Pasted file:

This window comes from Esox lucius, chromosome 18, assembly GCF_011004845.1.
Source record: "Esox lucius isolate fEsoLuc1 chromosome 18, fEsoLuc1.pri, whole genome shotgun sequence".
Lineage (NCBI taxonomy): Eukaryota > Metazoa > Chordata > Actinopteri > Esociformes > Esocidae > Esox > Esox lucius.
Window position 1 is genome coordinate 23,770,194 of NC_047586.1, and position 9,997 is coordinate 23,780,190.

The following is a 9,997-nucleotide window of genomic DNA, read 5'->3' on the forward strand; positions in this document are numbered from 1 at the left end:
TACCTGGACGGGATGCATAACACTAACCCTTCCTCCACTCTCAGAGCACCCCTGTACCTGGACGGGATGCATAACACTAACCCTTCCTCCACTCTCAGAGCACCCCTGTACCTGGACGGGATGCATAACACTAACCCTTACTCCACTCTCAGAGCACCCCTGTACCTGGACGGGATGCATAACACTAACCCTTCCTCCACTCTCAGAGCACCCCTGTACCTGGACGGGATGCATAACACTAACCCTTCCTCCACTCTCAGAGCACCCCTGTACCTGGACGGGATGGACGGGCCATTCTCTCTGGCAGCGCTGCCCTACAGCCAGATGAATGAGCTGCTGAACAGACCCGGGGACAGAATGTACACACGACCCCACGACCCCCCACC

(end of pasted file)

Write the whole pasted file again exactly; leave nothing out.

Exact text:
This window comes from Esox lucius, chromosome 18, assembly GCF_011004845.1.
Source record: "Esox lucius isolate fEsoLuc1 chromosome 18, fEsoLuc1.pri, whole genome shotgun sequence".
Lineage (NCBI taxonomy): Eukaryota > Metazoa > Chordata > Actinopteri > Esociformes > Esocidae > Esox > Esox lucius.
Window position 1 is genome coordinate 23,770,194 of NC_047586.1, and position 9,997 is coordinate 23,780,190.

The following is a 9,997-nucleotide window of genomic DNA, read 5'->3' on the forward strand; positions in this document are numbered from 1 at the left end:
TACCTGGACGGGATGCATAACACTAACCCTTCCTCCACTCTCAGAGCACCCCTGTACCTGGACGGGATGCATAACACTAACCCTTCCTCCACTCTCAGAGCACCCCTGTACCTGGACGGGATGCATAACACTAACCCTTACTCCACTCTCAGAGCACCCCTGTACCTGGACGGGATGCATAACACTAACCCTTCCTCCACTCTCAGAGCACCCCTGTACCTGGACGGGATGCATAACACTAACCCTTCCTCCACTCTCAGAGCACCCCTGTACCTGGACGGGATGGACGGGCCATTCTCTCTGGCAGCGCTGCCCTACAGCCAGATGAATGAGCTGCTGAACAGACCCGGGGACAGAATGTACACACGACCCCACGACCCCCCACC